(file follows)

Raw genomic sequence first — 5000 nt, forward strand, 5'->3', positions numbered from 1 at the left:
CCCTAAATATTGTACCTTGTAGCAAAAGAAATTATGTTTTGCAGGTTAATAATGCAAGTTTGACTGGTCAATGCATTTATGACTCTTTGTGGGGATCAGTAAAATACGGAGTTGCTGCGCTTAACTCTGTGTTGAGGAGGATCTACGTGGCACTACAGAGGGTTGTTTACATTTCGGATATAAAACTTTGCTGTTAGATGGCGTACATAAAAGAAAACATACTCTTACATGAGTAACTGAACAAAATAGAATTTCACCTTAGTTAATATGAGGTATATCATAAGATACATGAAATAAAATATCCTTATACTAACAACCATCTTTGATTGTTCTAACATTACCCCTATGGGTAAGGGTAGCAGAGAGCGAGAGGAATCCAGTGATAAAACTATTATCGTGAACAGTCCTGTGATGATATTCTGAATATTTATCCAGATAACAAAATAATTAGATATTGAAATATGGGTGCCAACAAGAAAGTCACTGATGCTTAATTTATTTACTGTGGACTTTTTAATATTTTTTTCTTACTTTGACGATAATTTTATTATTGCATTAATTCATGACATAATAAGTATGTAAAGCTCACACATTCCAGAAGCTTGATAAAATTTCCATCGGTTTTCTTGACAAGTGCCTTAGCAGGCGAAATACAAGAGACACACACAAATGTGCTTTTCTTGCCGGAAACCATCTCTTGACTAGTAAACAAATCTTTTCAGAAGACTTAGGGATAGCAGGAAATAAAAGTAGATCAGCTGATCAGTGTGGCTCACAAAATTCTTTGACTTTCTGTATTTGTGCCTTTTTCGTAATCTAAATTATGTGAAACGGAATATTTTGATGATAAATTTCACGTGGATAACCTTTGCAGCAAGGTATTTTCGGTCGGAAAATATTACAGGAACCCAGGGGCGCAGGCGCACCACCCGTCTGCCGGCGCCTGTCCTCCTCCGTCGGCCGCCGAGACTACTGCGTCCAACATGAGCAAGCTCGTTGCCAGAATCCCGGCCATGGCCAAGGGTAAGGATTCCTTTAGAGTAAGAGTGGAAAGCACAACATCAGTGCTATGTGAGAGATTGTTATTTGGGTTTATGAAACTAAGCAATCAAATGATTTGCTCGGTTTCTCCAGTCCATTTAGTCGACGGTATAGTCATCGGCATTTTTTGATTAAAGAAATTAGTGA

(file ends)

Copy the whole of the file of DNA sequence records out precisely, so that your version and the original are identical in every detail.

Raw genomic sequence first — 5000 nt, forward strand, 5'->3', positions numbered from 1 at the left:
CCCTAAATATTGTACCTTGTAGCAAAAGAAATTATGTTTTGCAGGTTAATAATGCAAGTTTGACTGGTCAATGCATTTATGACTCTTTGTGGGGATCAGTAAAATACGGAGTTGCTGCGCTTAACTCTGTGTTGAGGAGGATCTACGTGGCACTACAGAGGGTTGTTTACATTTCGGATATAAAACTTTGCTGTTAGATGGCGTACATAAAAGAAAACATACTCTTACATGAGTAACTGAACAAAATAGAATTTCACCTTAGTTAATATGAGGTATATCATAAGATACATGAAATAAAATATCCTTATACTAACAACCATCTTTGATTGTTCTAACATTACCCCTATGGGTAAGGGTAGCAGAGAGCGAGAGGAATCCAGTGATAAAACTATTATCGTGAACAGTCCTGTGATGATATTCTGAATATTTATCCAGATAACAAAATAATTAGATATTGAAATATGGGTGCCAACAAGAAAGTCACTGATGCTTAATTTATTTACTGTGGACTTTTTAATATTTTTTTCTTACTTTGACGATAATTTTATTATTGCATTAATTCATGACATAATAAGTATGTAAAGCTCACACATTCCAGAAGCTTGATAAAATTTCCATCGGTTTTCTTGACAAGTGCCTTAGCAGGCGAAATACAAGAGACACACACAAATGTGCTTTTCTTGCCGGAAACCATCTCTTGACTAGTAAACAAATCTTTTCAGAAGACTTAGGGATAGCAGGAAATAAAAGTAGATCAGCTGATCAGTGTGGCTCACAAAATTCTTTGACTTTCTGTATTTGTGCCTTTTTCGTAATCTAAATTATGTGAAACGGAATATTTTGATGATAAATTTCACGTGGATAACCTTTGCAGCAAGGTATTTTCGGTCGGAAAATATTACAGGAACCCAGGGGCGCAGGCGCACCACCCGTCTGCCGGCGCCTGTCCTCCTCCGTCGGCCGCCGAGACTACTGCGTCCAACATGAGCAAGCTCGTTGCCAGAATCCCGGCCATGGCCAAGGGTAAGGATTCCTTTAGAGTAAGAGTGGAAAGCACAACATCAGTGCTATGTGAGAGATTGTTATTTGGGTTTATGAAACTAAGCAATCAAATGATTTGCTCGGTTTCTCCAGTCCATTTAGTCGACGGTATAGTCATCGGCATTTTTTGATTAAAGAAATTAGTGA